Claiming Your Seat
Recently, my sister, Chelsie, told me about an event, Claiming Your Seat, for women in leadership. The event included a panel discussion and book signing by Minda Harts, author of The Memo. The Memo has been described as the Lean In for Women of Color. Luckily, I was able to get a ticket and off the waitlist to attend the event hosted by the Consul General of Canada (Atlanta), Nadia Theodore (@Theodore_Nadia, @CANCGAAtlanta).
As a psychologist, there aren’t many Executive positions given that most of us either serve as clinicians, researchers, or sometimes, both. As fate would have it, two Fortune 500 companies recruited me for Executive positions, freaking AMAZING positions! While I was truly honored to be considered, I was disappointed that I didn’t get either job. After about a week of being in my feelings and arguing with God about getting my hopes up on opportunities I didn’t even know existed, I decided to put energy into what I could control and the greater that was coming…because God definitely has something better in store. This is what sparked my interest to attend the Claiming Your Seat event. I needed to learn more about where God is preparing to take me.
I was not disappointed. The panelists, Minda Harts (@MindaHarts), Nzinga Shaw (@ZingShaw), and Dr. Kamu Bobb (@KamuBobb), were amazing! They
each brought a perspective that resonated with me and the other attendees present. Minda dropped nuggets on the balance of gratitude and owning the space you’re in. Nzinga spoke on being the first person in her position for ANY sports team, and what that meant to be creating a legacy. WOW! “The same water that makes a potato soft is the same water that makes an egg hard…Be patient. Be intentional. Leave the rest up to God…” Nzinga Shaw. She said that! Dr. Bobb spoke on the Imposter Syndrome many struggle with and tied this to our “being groomed to be grateful for things we earned.” Say that again! There were so many nuggets dropped that I was grateful Chelsie had mentioned this on our walk the week before.
The Toll of Success on WOC Mental Health
While the panelists and moderator, Nadia, were amazing, as a psychologist specializing in trauma, what made me sit up in my chair even more were the numerous comments from the audience about corporate trauma. One woman even became emotional asking the panelists about this. Woman after woman spoke about the struggles of being in leadership and the toll on their view of themselves, self-worth, doubt, anxiety, wondering if it was worth it or not, and so on. They were basically talking about the toll on their mental health, though no one used these words specifically. I was amazed and deeply touched. I felt like I was right where I was supposed to be for more than one reason.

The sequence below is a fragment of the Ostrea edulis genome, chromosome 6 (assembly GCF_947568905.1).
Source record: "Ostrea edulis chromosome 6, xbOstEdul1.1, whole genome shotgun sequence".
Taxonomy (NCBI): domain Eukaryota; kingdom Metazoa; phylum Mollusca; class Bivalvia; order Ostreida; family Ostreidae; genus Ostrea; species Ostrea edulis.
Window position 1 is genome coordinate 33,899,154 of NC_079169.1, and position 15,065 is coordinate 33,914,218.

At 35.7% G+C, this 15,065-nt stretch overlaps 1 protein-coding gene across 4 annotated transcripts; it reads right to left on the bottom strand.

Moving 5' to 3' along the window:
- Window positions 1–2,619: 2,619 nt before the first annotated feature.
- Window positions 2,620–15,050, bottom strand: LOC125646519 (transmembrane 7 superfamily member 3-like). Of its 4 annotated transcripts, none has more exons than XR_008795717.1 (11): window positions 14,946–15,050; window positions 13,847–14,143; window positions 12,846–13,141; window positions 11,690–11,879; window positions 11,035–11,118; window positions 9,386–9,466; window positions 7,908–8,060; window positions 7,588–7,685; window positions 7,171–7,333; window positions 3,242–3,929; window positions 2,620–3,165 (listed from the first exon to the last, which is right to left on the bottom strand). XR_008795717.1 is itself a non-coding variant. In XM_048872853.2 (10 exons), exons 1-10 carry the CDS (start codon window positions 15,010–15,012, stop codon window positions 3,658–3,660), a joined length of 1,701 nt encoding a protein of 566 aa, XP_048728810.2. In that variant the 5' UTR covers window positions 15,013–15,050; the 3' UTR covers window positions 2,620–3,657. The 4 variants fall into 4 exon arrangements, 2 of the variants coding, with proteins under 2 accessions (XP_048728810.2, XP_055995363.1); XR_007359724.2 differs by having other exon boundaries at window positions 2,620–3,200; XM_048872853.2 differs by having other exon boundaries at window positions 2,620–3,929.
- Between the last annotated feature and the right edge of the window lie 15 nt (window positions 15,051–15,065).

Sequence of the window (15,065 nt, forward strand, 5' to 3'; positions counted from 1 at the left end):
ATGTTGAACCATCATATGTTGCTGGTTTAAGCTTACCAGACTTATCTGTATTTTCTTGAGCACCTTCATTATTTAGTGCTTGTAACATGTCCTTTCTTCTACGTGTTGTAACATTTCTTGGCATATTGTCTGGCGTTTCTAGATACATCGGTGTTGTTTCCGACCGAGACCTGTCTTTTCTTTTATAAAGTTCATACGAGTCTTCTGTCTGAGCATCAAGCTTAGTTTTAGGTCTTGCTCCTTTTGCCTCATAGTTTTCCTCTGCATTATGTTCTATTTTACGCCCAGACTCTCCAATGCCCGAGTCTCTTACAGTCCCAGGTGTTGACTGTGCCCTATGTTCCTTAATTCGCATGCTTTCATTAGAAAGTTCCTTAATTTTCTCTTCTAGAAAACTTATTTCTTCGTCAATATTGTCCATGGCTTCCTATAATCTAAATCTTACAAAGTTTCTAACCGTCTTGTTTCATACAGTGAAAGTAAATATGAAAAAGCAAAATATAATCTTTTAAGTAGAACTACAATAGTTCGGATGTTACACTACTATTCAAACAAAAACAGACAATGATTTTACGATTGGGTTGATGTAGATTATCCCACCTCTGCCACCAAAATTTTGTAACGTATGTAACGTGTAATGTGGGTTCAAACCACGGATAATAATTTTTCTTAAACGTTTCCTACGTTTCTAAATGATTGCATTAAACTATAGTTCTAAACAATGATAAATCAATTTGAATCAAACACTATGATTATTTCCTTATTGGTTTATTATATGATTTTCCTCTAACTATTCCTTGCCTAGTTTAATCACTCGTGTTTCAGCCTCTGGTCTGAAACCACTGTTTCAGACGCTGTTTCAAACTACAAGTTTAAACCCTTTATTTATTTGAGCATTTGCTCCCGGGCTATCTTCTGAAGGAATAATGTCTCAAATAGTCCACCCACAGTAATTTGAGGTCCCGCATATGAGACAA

I’d experienced my share of hazing during my doctoral program and during my predoctoral internship. There were some politics in the VA that limited advancement for psychologists in general, which in part led to my decision to leave to start my own company. However, the politics definitely caused me to leave prematurely. Minda touched on this and noted that many women leave corporate America after they do not secure a seat at the table. She expressed concern that when we leave these settings, we tend to earn significantly less as entrepreneurs and could benefit from learning how to garner that seat at the table. Again, this event touched me on so many levels.
Creating a Safe Place
Afterwards, I spoke to Chelsie about corporate trauma. I was amazed how all this was tying into my life and passion to help people recover from trauma. She has shared some of her experiences of corporate trauma with me over the years and I have provided support to her. That weekend, I connected with my Mamacita, as I lovingly call, Ms. Rosalyn, while visiting DC. We discussed this as well and she endorsed the tremendous toll such positions can have on one’s well-being. She shared that she used her positions in leadership to offer a safe space, by creating an open door policy for young men and women of Color, to process these issues. This is definitely needed.
I have also had patients process their own experiences with corporate trauma and have been flabbergasted by what I’ve heard. The way they are spoken to and treated in the workplace is astounding! Women of Color especially have discussed the struggles of their perceived attitude if they speak up and don’t go along to get along, or receiving the looks of disapproval regarding their attire, or natural hairstyles. Not only this, but the fight to climb the ladder, only to wonder if it was even worth it in the end. And wonder if they had any more fight left in them to continue climbing the ladder to have a seat at the table. Throw in family dynamics, and expectations from them and friends based on this “living my life like it’s golden” perception, and you indeed have a
significant toll on these women’s mental health
from every facet of their lives.
A safe place is needed for Women of Color to share their experiences, receive support, and gain tools to help them claim their seat at the table. It IS worth it when you remember that your worth is not defined by what “they” say about you. Your worth is steeped in who you KNOW you are. Resilient.
Courageous. Persevering. Equipped. Talented. Deserving. Fabulous. Brilliant. Dynamic. Gifted. Amazing. Worthy. Capable. Powerful. More than the eye can see. And so much more! Go claim your seat.
To learn more about the support available for Women of Color with Corporate Trauma, please visit www.propsforptsd.com under Outpatient Therapy —> Groups or at www.drfeliciaberrymitchell.com under Psychologist.